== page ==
While their affair is proceeding, both Ted and Frances think that no one knows, when in fact, everyone knows. But no one tells. The narrator thinks that is because Ted’s wife is “unsociable”; but the reader thinks it is because everyone loves the thought of Ted and Frances being together, being so in love, being so happy.

The child’s death is, however, almost insupportable. It is the bridge that makes Ted’s marriage to Frances possible, but it is terrible, brutal, and painful. I think it works because that’s life. It also works because in order to break a marriage in two, violence and suffering are required. Bobby’s death encapsulates both the violence and the suffering.


Munro captures Ted’s immaturity perfectly. When the boy dies, what Ted is able to feel is fury, not grief. It is not an uncommon thing for a man to have no access to his own grief, and for that grief to finally express itself as anger, or depending on the man, either fury or merely irritability. Men may take exception to this assertion. I make it as it has been my experience, and I find Munro’s description of it as apt. (I would say that women, conversely, have less access to a full sense of their own autonomy, and therefore, the desire that our drive for autonomy expresses itself in us in a kind of unending complaint, whether carping or volcanic.)


And once again, there is the ineffectuality of either science or religion to satisfy the unsatisfied. Both Frances and Ted fill out the halls of science and religion with the transport of their sex.


I like this story immensely because it is so jarring and impossible. It is impossible to have the lilting happiness of true love and the jarring horror of the death of a child in the same chapter. But there it is. That’s life.


I want to close with Munro and teachers, what feels to me almost as Munro’s argument with teachers.

She loves a good teacher, but for Munro, good teachers are a rare thing. In “The Turkey Season,” Herb is able to teach his new girl not only how to gut a turkey but how to be proud of herself for being good at it. In “Changes and Ceremonies,” the music teacher brings her kids to transport with her yearly show. But in both of these stories and in “Accident,” the teacher is in danger, as if what it is that makes a teacher great is also what makes their life perilous. The music teacher dies a suicide, Herb endangers his reputation, and Ted (presumably) loses his license. Teaching is as dangerous as love.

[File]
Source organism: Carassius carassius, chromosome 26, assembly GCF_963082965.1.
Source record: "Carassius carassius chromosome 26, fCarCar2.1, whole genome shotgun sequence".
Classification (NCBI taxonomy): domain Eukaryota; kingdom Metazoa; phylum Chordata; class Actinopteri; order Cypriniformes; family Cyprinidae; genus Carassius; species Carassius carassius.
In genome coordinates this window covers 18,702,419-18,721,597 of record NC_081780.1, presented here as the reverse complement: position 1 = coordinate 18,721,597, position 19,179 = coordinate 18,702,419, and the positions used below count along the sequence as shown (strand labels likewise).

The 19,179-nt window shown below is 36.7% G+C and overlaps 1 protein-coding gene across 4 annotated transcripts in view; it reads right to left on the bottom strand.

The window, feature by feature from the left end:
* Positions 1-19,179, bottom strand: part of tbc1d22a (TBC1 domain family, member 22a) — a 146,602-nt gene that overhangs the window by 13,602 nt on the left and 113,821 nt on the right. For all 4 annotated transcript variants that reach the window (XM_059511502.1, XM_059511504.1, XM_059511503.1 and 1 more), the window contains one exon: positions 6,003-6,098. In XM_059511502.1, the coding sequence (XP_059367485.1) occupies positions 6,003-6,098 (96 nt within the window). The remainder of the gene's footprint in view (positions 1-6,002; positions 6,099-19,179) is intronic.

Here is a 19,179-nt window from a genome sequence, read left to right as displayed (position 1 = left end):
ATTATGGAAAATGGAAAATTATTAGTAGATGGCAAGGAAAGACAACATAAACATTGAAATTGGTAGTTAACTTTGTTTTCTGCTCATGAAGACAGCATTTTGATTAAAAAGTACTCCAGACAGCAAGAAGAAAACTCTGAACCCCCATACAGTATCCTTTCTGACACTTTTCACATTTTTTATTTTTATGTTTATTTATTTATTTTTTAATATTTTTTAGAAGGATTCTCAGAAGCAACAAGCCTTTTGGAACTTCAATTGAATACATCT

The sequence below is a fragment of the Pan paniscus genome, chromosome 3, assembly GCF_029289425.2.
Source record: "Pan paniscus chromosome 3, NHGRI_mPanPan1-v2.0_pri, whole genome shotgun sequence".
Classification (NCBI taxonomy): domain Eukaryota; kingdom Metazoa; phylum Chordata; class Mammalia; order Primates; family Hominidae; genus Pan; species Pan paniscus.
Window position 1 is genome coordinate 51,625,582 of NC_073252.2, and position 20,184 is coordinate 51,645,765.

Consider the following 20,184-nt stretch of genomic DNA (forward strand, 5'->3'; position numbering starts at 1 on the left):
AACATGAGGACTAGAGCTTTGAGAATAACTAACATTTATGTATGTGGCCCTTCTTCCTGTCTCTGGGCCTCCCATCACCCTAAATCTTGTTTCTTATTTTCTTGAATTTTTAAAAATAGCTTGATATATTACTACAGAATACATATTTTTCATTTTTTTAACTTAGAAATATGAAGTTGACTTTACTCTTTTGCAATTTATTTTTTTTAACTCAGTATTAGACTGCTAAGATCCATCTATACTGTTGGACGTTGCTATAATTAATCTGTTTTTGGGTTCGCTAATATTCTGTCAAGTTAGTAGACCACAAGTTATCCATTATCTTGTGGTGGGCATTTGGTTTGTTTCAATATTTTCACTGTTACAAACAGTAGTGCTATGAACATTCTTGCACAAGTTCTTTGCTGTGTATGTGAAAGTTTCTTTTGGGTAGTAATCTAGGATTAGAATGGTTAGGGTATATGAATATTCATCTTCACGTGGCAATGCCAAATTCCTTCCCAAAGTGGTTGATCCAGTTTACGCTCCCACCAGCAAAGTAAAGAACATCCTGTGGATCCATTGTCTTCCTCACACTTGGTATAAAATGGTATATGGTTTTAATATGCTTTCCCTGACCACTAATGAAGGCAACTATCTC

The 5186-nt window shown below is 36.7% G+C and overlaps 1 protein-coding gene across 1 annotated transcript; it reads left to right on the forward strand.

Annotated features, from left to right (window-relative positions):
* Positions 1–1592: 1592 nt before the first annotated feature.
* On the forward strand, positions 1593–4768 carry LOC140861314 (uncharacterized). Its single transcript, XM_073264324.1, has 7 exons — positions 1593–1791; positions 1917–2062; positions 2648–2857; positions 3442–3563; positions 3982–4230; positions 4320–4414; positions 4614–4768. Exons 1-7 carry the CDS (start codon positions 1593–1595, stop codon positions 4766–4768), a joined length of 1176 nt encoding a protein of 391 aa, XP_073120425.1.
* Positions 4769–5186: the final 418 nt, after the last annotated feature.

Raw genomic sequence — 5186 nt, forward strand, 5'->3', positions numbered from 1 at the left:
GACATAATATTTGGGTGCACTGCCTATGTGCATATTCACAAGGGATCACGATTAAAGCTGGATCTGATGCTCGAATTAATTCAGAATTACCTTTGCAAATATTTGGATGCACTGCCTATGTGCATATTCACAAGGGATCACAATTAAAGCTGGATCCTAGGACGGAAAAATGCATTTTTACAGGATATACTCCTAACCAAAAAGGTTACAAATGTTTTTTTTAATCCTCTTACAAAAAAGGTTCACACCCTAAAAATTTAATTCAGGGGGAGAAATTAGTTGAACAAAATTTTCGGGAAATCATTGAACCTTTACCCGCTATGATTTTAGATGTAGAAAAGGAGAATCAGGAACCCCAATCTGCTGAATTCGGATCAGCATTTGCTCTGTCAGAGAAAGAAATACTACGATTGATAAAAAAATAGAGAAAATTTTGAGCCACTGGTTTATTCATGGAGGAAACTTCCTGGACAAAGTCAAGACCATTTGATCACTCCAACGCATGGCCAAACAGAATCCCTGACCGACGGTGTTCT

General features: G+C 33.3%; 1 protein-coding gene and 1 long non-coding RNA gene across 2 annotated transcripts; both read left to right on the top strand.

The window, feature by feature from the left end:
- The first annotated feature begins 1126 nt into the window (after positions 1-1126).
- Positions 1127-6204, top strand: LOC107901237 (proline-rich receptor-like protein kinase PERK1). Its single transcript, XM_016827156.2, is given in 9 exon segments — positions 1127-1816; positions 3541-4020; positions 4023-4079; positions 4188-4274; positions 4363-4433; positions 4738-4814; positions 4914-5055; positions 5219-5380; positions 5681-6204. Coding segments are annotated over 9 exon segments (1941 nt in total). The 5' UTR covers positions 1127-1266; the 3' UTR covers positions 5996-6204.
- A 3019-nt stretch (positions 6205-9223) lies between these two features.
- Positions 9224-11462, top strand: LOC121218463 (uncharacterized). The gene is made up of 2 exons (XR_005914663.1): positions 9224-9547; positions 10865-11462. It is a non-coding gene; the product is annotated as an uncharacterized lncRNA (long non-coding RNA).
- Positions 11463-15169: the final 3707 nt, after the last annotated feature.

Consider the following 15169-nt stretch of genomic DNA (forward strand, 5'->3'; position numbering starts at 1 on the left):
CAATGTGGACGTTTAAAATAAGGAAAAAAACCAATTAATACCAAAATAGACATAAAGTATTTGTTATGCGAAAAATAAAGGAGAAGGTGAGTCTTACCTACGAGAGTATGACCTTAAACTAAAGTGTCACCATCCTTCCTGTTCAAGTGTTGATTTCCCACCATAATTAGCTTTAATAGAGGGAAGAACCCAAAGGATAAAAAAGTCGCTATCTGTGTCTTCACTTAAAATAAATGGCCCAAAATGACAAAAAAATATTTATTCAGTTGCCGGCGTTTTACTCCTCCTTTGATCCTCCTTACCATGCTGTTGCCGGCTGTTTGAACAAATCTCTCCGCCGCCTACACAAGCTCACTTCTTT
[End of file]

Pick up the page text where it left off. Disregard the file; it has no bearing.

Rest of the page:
The bad teachers in Munro abound. In “Privilege,” a teacher lets children assault each other (to the point of rape). In that same book, a student puts one over on a silly home ec teacher when she allows as how a “half a grapefruit” is her preferred breakfast. A teacher in “Who do You Think You Are?” assaults Rose for her ability, makes her abase herself because she could recite a long poem from memory. To put Rose in her place, the teacher keeps her after school to copy out the poem three times, and she asks her, “Who do you think you are?” In “The Beggar Maid,” a university professor, a spinster scholar, picks out poor pretty girls and “encourages” them, and the reader is deeply unsettled by the picture.

Ted, in comparison, is a born teacher. He delights and fascinates his students with his “antics”; he fights with the school board, he cares intensely about every aspect of the work. When his affair loses him his job, it’s a train wreck and the reader is deeply affected. Munro means us to be. Somehow, I think Munro senses in teaching the demands of art, and she regrets the many who do so much damage with their lack of heart and skill, and she regrets the difficulty that the truly good teacher faces. In Munro, the truly good teacher is always in danger. In Munro, the truly good teacher must bring to the work the energy and passion of a lover. The truly bad teachers are dead inside; the truly good ones are lit from within by their own passion for the business of the work.

When I first began reading Munro, it bothered me that her brainy heroines hardly ever attested to the teachers who encouraged them. I thought maybe Munro disdained teachers. As I am a teacher, that bothered me. Then it began to seem that really good teachers, and really good schools, are for Munro just very few and far between. A good one, like Ted or Herb or Miss Farris, has the passion required to awaken and transport their students. The girl in “The Turkey Season” experienced a kind of vision one early winter morning on her way to work. She said it was a “sense of promise and at the same time of perfect impenetrable mystery in the universe”. And she says that “Herb had something to do with that.” That’s a good teacher for you, in Munro’s book.

So part of the violence in “Accident” is how Ted is barred from what he does best. All for having married the wrong woman at the wrong time in the wrong place and probably for the wrong reason. The agony of the boy’s death is how he tied his sled to the wrong car at the wrong time, when other kids had gotten away with that trick for years. The agony is also how Ted had tied himself to Greta, like little Bobby tying himself to a car.